I think many Democrats have realized after health care reform that they were elected to take on the tough issues and they are going to be judged, come November, on their record of accomplishment, not on how many post offices they named. Look, the Democrats and Obama inherited a huge mess. The country wants change. They voted for change. And if they don’t get change, they will keep voting for change.

Our advice to Democrats – lean into these issues, take them on, fight hard for them and let the politics take care of itself. The politics of immigration are so misunderstood inside the Beltway. The pundits say it’s too hard, maybe it mobilizes Latinos, but it hurts you with swing voters and arouses the right in a way that will make health care look like a garden party. The fact is, I think the immigration debate will look a lot more like the Judge Sonia Sotomayor’s confirmation fight, where nine Republicans voted for her confirmation. I think we will see Tea Partiers on the outside but we may see more of a Sotomayor-like tone on the inside.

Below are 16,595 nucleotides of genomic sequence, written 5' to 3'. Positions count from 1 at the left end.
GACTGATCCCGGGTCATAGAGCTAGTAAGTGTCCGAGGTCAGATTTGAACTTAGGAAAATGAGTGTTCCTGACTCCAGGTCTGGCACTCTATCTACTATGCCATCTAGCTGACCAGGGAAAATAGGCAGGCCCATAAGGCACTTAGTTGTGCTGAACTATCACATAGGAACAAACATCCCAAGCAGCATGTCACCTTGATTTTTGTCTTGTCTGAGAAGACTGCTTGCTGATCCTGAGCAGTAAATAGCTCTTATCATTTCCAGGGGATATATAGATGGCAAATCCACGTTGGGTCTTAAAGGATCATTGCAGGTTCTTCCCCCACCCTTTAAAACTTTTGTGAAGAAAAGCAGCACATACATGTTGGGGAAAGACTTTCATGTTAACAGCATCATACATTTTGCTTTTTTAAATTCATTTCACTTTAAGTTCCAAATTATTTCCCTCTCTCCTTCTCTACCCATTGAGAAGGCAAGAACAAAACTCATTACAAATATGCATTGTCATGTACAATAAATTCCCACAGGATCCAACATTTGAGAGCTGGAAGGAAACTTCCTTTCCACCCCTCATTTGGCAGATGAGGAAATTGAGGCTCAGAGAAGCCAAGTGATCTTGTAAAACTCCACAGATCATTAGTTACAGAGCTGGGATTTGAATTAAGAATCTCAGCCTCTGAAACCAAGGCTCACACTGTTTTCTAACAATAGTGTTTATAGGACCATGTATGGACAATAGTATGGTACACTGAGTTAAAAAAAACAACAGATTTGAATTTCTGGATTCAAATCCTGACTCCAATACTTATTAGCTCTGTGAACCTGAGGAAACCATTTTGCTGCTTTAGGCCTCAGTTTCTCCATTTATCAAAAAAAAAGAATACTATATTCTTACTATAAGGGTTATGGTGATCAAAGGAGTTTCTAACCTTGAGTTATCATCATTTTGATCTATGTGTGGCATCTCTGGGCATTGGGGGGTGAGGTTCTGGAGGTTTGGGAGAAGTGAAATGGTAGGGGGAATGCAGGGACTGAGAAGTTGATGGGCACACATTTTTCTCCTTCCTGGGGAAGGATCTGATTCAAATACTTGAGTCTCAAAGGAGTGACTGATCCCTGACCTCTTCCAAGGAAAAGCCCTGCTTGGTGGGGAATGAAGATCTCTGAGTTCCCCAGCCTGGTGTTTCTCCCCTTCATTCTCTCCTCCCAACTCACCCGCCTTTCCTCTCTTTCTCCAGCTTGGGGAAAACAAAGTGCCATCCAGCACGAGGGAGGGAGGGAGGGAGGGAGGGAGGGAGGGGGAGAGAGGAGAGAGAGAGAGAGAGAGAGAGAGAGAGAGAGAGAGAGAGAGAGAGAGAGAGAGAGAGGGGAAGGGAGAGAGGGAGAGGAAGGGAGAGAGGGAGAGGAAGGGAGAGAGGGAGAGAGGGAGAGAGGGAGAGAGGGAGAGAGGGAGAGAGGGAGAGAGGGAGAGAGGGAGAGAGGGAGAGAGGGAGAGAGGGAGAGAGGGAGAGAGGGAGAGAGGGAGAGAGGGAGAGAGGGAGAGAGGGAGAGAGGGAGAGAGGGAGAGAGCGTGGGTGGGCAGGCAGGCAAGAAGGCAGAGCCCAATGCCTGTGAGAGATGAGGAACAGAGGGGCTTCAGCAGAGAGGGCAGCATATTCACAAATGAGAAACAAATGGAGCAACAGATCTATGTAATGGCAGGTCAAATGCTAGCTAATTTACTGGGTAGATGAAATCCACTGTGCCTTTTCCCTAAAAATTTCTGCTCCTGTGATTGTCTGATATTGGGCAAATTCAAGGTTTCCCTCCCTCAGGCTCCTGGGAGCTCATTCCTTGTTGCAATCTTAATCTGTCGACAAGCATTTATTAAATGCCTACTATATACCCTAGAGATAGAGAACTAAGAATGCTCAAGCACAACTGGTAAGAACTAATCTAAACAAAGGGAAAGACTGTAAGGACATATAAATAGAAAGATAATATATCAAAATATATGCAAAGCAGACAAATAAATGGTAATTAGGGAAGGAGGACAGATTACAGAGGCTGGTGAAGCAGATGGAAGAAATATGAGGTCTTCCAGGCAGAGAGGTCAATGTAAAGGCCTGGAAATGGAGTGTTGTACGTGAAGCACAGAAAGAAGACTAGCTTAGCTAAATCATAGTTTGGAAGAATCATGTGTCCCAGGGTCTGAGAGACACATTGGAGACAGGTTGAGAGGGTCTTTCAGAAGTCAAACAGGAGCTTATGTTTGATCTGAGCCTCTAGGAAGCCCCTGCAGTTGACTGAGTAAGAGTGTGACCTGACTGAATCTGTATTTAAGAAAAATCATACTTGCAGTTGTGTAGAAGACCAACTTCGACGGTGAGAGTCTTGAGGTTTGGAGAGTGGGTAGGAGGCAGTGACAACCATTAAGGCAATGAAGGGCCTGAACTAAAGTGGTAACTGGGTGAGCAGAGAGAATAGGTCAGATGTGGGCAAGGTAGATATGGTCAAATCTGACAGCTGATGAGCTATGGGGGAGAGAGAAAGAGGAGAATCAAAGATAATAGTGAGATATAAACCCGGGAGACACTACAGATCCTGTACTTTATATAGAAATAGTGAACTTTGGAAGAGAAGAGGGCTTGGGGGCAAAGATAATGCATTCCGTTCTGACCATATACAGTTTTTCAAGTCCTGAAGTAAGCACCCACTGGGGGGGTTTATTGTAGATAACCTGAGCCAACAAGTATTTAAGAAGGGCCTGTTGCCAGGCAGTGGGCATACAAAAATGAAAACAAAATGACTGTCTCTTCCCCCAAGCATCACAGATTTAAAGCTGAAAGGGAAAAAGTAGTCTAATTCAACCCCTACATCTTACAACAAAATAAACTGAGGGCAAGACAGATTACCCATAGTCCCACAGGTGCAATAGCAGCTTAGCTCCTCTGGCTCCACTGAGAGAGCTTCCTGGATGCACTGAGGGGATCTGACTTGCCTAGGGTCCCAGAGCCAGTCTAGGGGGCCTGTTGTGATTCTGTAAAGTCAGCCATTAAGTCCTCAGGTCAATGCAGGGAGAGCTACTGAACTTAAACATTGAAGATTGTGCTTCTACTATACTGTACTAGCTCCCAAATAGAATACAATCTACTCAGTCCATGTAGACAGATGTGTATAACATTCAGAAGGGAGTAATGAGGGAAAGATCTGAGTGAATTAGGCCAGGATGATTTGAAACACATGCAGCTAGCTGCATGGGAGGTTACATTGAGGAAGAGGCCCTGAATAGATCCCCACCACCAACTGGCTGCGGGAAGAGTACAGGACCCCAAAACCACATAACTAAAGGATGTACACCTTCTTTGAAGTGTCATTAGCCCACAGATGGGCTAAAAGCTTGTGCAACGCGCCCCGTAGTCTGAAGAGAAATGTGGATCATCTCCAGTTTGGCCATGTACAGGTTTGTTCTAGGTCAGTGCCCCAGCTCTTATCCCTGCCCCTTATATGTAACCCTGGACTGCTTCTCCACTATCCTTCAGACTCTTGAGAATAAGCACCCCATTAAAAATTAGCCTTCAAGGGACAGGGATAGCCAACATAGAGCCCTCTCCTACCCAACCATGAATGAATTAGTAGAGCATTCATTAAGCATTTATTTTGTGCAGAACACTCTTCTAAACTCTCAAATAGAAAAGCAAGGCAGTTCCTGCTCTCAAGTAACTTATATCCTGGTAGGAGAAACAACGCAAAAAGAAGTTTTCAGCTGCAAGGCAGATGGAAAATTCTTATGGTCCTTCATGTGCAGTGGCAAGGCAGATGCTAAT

Is that why you released an internal poll of Latinos and the 2010 elections? Did you make it public to put pressure on the parties?

Exactly. We have been saying immigration reform is a threshold issue for Latino voters, with tremendous intensity among Latino immigrant voters. Many in the political class say, ‘No, they don’t really care that much.’ But what I think you saw a demonstration of on Sunday, March 21 is 200,000 people saying this issue is what defines whether the political class is respecting us or not. This is what Katrina was for many African-American voters. If [Democrats] do lean into this issue, Republicans will have to deal with something that divides them. So Democrats would be wise to do that, rather than hide behind their desks until November.

Since no Republicans voted for health care, would they be on the defensive when it comes to immigration reform? As in, they would look even more like the party of ‘no’ if they also oppose immigration?

It looked like a good strategy when health care reform was on the ropes. It does not look like such a good strategy now when what they have done is said no to covering 32 million people. Many people are divided about whether the reform package is good or not, but polling shows people are quite pleased Congress is actually doing something. I think Republicans are going to have to stand up to the far right and say, ‘This is an issue we have to get off the table and that we should share credit with. If we wait too long, it will be too late for us.’